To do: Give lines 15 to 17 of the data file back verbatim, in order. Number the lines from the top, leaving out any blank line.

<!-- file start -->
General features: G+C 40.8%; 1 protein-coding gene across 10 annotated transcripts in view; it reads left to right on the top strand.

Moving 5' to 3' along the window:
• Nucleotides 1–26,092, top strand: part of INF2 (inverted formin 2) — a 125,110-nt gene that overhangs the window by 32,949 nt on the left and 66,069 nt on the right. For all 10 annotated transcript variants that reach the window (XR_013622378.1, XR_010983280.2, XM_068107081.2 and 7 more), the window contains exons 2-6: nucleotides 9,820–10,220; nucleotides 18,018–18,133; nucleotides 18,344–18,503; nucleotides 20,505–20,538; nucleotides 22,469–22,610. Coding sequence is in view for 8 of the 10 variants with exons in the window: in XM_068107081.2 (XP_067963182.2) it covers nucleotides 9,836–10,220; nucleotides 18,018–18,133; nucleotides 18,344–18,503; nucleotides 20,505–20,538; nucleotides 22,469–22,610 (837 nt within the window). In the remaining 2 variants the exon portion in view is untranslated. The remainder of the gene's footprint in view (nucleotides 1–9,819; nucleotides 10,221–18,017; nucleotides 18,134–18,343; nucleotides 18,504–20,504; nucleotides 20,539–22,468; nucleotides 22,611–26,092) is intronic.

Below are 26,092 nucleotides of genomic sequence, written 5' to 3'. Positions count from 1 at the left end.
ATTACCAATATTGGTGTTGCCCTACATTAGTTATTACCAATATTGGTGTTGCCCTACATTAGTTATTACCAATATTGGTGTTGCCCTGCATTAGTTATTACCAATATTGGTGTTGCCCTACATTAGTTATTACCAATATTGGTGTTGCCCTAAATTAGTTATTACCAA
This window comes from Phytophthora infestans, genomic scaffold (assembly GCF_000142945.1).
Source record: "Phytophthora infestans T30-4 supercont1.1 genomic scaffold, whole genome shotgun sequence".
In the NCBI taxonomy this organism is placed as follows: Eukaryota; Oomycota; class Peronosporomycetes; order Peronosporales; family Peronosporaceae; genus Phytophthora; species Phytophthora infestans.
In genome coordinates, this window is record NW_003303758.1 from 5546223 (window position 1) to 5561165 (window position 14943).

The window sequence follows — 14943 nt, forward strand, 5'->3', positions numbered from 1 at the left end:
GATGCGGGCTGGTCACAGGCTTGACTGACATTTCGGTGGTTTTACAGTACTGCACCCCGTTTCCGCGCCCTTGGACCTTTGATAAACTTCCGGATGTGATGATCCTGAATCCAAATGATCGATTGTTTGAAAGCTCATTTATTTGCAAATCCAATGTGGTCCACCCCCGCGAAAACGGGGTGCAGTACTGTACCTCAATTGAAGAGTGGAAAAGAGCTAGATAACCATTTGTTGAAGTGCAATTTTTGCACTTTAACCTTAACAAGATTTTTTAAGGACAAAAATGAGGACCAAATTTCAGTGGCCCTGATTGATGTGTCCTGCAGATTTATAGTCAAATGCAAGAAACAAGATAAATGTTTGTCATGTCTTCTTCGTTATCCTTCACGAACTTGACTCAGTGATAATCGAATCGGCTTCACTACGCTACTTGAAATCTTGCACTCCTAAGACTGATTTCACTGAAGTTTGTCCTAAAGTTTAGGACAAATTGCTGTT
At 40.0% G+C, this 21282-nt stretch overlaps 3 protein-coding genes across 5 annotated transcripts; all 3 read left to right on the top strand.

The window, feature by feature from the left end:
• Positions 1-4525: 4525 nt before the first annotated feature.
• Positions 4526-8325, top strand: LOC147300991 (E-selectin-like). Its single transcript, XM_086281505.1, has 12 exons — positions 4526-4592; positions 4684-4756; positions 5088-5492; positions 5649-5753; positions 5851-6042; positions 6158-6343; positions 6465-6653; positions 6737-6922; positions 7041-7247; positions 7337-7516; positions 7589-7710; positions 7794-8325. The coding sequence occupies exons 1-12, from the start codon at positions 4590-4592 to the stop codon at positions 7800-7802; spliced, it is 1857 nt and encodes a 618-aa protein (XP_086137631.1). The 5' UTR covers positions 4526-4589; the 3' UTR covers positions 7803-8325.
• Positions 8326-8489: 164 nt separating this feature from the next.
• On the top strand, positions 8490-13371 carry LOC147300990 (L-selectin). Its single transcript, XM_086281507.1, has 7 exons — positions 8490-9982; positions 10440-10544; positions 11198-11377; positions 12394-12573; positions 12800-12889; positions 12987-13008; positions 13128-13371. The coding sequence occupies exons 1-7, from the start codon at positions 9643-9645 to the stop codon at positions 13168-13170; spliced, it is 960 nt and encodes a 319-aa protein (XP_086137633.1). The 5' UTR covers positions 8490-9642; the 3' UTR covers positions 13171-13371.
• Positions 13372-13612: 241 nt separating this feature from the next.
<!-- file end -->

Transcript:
• Positions 4526-8325, top strand: LOC147300991 (E-selectin-like). Its single transcript, XM_086281505.1, has 12 exons — positions 4526-4592; positions 4684-4756; positions 5088-5492; positions 5649-5753; positions 5851-6042; positions 6158-6343; positions 6465-6653; positions 6737-6922; positions 7041-7247; positions 7337-7516; positions 7589-7710; positions 7794-8325. The coding sequence occupies exons 1-12, from the start codon at positions 4590-4592 to the stop codon at positions 7800-7802; spliced, it is 1857 nt and encodes a 618-aa protein (XP_086137631.1). The 5' UTR covers positions 4526-4589; the 3' UTR covers positions 7803-8325.
• Positions 8326-8489: 164 nt separating this feature from the next.
• On the top strand, positions 8490-13371 carry LOC147300990 (L-selectin). Its single transcript, XM_086281507.1, has 7 exons — positions 8490-9982; positions 10440-10544; positions 11198-11377; positions 12394-12573; positions 12800-12889; positions 12987-13008; positions 13128-13371. The coding sequence occupies exons 1-7, from the start codon at positions 9643-9645 to the stop codon at positions 13168-13170; spliced, it is 960 nt and encodes a 319-aa protein (XP_086137633.1). The 5' UTR covers positions 8490-9642; the 3' UTR covers positions 13171-13371.